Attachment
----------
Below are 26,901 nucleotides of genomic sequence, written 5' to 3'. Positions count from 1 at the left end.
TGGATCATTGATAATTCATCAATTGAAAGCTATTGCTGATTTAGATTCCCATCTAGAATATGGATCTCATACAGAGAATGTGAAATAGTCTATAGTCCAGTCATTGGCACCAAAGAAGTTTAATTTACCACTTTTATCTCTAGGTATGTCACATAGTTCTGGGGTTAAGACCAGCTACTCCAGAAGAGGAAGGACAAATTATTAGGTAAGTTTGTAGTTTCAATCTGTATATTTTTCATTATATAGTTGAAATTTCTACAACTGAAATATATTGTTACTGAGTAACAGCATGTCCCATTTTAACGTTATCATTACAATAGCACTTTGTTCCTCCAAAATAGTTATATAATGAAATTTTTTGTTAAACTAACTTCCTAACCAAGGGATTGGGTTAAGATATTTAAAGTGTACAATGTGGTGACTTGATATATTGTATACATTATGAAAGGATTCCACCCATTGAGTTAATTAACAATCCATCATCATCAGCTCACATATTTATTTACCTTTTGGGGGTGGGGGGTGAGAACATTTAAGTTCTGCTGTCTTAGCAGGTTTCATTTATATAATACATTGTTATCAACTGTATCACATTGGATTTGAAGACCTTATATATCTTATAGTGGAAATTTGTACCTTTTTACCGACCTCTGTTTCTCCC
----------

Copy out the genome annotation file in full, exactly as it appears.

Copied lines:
Below are 26,901 nucleotides of genomic sequence, written 5' to 3'. Positions count from 1 at the left end.
TGGATCATTGATAATTCATCAATTGAAAGCTATTGCTGATTTAGATTCCCATCTAGAATATGGATCTCATACAGAGAATGTGAAATAGTCTATAGTCCAGTCATTGGCACCAAAGAAGTTTAATTTACCACTTTTATCTCTAGGTATGTCACATAGTTCTGGGGTTAAGACCAGCTACTCCAGAAGAGGAAGGACAAATTATTAGGTAAGTTTGTAGTTTCAATCTGTATATTTTTCATTATATAGTTGAAATTTCTACAACTGAAATATATTGTTACTGAGTAACAGCATGTCCCATTTTAACGTTATCATTACAATAGCACTTTGTTCCTCCAAAATAGTTATATAATGAAATTTTTTGTTAAACTAACTTCCTAACCAAGGGATTGGGTTAAGATATTTAAAGTGTACAATGTGGTGACTTGATATATTGTATACATTATGAAAGGATTCCACCCATTGAGTTAATTAACAATCCATCATCATCAGCTCACATATTTATTTACCTTTTGGGGGTGGGGGGTGAGAACATTTAAGTTCTGCTGTCTTAGCAGGTTTCATTTATATAATACATTGTTATCAACTGTATCACATTGGATTTGAAGACCTTATATATCTTATAGTGGAAATTTGTACCTTTTTACCGACCTCTGTTTCTCCC